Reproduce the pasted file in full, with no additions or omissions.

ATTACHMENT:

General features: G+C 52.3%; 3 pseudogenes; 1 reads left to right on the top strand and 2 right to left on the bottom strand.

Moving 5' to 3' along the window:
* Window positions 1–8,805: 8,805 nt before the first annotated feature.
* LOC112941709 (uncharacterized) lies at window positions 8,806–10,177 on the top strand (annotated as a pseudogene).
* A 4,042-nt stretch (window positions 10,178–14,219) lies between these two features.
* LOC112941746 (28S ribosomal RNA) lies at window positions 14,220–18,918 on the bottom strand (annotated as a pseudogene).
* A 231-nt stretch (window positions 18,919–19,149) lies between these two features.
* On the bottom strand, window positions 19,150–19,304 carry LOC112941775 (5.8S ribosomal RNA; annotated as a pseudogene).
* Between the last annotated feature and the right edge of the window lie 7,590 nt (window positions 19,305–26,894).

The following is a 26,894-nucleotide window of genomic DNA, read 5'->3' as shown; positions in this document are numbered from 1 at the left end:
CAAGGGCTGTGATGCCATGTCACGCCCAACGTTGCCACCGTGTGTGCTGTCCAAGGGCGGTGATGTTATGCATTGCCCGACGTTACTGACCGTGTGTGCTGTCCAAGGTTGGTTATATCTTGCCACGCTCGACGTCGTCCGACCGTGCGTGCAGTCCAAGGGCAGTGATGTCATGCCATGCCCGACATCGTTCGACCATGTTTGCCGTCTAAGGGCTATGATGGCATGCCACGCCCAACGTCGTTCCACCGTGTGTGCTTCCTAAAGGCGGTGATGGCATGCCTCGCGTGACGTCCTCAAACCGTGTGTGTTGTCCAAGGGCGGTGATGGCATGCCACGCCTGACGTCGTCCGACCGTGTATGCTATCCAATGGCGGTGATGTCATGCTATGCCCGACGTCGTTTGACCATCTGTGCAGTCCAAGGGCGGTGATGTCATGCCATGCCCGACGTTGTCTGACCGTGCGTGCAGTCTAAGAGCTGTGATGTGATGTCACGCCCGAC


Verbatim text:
General features: G+C 52.3%; 3 pseudogenes; 1 reads left to right on the top strand and 2 right to left on the bottom strand.

Moving 5' to 3' along the window:
* Window positions 1–8,805: 8,805 nt before the first annotated feature.
* LOC112941709 (uncharacterized) lies at window positions 8,806–10,177 on the top strand (annotated as a pseudogene).
* A 4,042-nt stretch (window positions 10,178–14,219) lies between these two features.
* LOC112941746 (28S ribosomal RNA) lies at window positions 14,220–18,918 on the bottom strand (annotated as a pseudogene).
* A 231-nt stretch (window positions 18,919–19,149) lies between these two features.
* On the bottom strand, window positions 19,150–19,304 carry LOC112941775 (5.8S ribosomal RNA; annotated as a pseudogene).
* Between the last annotated feature and the right edge of the window lie 7,590 nt (window positions 19,305–26,894).

The following is a 26,894-nucleotide window of genomic DNA, read 5'->3' as shown; positions in this document are numbered from 1 at the left end:
CAAGGGCTGTGATGCCATGTCACGCCCAACGTTGCCACCGTGTGTGCTGTCCAAGGGCGGTGATGTTATGCATTGCCCGACGTTACTGACCGTGTGTGCTGTCCAAGGTTGGTTATATCTTGCCACGCTCGACGTCGTCCGACCGTGCGTGCAGTCCAAGGGCAGTGATGTCATGCCATGCCCGACATCGTTCGACCATGTTTGCCGTCTAAGGGCTATGATGGCATGCCACGCCCAACGTCGTTCCACCGTGTGTGCTTCCTAAAGGCGGTGATGGCATGCCTCGCGTGACGTCCTCAAACCGTGTGTGTTGTCCAAGGGCGGTGATGGCATGCCACGCCTGACGTCGTCCGACCGTGTATGCTATCCAATGGCGGTGATGTCATGCTATGCCCGACGTCGTTTGACCATCTGTGCAGTCCAAGGGCGGTGATGTCATGCCATGCCCGACGTTGTCTGACCGTGCGTGCAGTCTAAGAGCTGTGATGTGATGTCACGCCCGAC